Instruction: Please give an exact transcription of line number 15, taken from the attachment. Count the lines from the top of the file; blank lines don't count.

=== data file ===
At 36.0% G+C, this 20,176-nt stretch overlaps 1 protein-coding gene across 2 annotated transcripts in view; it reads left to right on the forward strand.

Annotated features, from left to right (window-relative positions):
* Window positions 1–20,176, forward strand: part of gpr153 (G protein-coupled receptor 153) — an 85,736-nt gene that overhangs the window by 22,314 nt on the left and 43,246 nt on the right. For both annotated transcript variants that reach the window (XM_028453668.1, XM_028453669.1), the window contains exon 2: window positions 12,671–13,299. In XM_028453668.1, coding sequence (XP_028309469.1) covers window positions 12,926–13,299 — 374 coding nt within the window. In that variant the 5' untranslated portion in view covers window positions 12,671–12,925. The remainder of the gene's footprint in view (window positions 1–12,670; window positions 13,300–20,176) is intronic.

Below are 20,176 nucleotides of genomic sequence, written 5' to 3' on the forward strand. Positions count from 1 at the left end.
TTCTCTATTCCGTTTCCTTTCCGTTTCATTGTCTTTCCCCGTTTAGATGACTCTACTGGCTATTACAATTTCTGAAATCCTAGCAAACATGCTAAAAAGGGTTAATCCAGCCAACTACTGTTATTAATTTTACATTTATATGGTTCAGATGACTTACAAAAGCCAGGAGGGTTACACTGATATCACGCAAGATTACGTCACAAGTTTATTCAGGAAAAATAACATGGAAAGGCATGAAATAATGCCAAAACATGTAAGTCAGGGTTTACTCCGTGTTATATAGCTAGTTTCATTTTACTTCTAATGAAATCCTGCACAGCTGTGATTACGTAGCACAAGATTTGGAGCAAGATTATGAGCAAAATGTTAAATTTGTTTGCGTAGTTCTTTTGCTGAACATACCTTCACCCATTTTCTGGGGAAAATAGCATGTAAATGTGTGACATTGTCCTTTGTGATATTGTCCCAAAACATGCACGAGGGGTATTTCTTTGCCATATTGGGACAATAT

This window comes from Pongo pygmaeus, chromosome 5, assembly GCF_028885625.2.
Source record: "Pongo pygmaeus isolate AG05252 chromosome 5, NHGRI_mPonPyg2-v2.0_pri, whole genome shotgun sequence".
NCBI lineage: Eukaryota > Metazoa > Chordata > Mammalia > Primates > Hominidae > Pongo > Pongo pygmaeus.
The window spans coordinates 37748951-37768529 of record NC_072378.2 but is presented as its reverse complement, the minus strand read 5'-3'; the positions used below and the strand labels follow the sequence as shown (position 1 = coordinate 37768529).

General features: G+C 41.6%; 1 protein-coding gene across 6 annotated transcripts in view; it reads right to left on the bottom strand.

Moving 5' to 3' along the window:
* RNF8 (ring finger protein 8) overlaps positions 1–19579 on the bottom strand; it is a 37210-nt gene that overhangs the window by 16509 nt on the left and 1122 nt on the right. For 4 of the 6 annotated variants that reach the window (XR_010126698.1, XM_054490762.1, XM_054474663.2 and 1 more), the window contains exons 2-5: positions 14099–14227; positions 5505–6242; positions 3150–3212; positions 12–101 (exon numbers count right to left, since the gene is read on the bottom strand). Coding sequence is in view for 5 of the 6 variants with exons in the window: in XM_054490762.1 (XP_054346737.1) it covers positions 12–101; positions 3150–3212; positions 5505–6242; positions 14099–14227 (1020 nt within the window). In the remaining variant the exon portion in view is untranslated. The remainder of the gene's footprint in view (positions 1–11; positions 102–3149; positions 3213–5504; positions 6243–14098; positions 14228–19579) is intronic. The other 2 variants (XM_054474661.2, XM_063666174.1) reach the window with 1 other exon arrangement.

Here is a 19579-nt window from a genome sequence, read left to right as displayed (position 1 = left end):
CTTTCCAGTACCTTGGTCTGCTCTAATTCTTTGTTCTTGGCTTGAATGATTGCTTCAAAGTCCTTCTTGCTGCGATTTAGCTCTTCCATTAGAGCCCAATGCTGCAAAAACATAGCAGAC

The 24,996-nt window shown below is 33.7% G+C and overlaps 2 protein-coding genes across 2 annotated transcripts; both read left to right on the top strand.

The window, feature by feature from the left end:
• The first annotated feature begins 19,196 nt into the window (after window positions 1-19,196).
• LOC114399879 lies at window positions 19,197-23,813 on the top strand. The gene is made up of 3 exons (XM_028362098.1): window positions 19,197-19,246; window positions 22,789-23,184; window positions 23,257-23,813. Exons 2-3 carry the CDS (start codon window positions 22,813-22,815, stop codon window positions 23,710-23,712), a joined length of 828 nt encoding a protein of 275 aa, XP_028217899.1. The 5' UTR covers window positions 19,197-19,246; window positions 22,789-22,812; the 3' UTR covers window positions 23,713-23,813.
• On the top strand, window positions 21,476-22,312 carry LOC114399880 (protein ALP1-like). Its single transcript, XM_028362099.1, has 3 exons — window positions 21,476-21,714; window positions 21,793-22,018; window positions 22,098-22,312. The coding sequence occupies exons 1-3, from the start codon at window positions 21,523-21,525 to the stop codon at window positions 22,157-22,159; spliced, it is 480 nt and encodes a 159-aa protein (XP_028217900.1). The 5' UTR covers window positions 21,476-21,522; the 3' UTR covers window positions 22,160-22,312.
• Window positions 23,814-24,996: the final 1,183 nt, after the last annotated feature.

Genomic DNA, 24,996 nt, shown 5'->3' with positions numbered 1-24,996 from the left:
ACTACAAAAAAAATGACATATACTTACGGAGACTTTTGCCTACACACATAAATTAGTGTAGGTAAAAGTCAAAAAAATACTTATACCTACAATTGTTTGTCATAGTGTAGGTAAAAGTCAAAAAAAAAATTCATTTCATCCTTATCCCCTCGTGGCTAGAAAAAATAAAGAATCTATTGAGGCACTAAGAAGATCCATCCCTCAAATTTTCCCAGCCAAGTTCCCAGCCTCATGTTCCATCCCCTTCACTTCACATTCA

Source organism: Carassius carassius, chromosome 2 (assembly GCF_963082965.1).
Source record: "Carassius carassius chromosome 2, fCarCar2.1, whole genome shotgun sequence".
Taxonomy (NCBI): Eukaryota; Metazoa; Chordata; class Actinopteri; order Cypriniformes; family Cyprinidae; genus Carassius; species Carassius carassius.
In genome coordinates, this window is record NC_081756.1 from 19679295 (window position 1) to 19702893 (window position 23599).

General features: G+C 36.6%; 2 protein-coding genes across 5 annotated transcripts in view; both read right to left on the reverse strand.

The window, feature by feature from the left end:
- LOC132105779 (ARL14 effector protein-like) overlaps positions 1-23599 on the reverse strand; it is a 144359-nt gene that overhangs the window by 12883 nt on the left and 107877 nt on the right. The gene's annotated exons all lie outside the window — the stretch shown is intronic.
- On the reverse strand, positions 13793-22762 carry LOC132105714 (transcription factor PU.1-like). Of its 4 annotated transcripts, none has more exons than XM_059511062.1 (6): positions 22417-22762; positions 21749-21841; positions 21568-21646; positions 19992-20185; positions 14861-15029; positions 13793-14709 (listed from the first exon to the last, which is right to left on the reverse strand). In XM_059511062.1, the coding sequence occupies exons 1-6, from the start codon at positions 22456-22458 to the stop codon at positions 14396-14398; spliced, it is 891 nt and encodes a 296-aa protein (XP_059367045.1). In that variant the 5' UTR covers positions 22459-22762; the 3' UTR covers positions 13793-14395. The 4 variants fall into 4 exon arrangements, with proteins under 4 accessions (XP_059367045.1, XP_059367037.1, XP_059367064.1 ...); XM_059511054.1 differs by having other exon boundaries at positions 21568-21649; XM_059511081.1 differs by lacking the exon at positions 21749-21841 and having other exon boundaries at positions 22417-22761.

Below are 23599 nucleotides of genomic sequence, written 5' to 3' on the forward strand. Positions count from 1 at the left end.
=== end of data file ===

The 24,996-nt window shown below is 33.7% G+C and overlaps 2 protein-coding genes across 2 annotated transcripts; both read left to right on the top strand.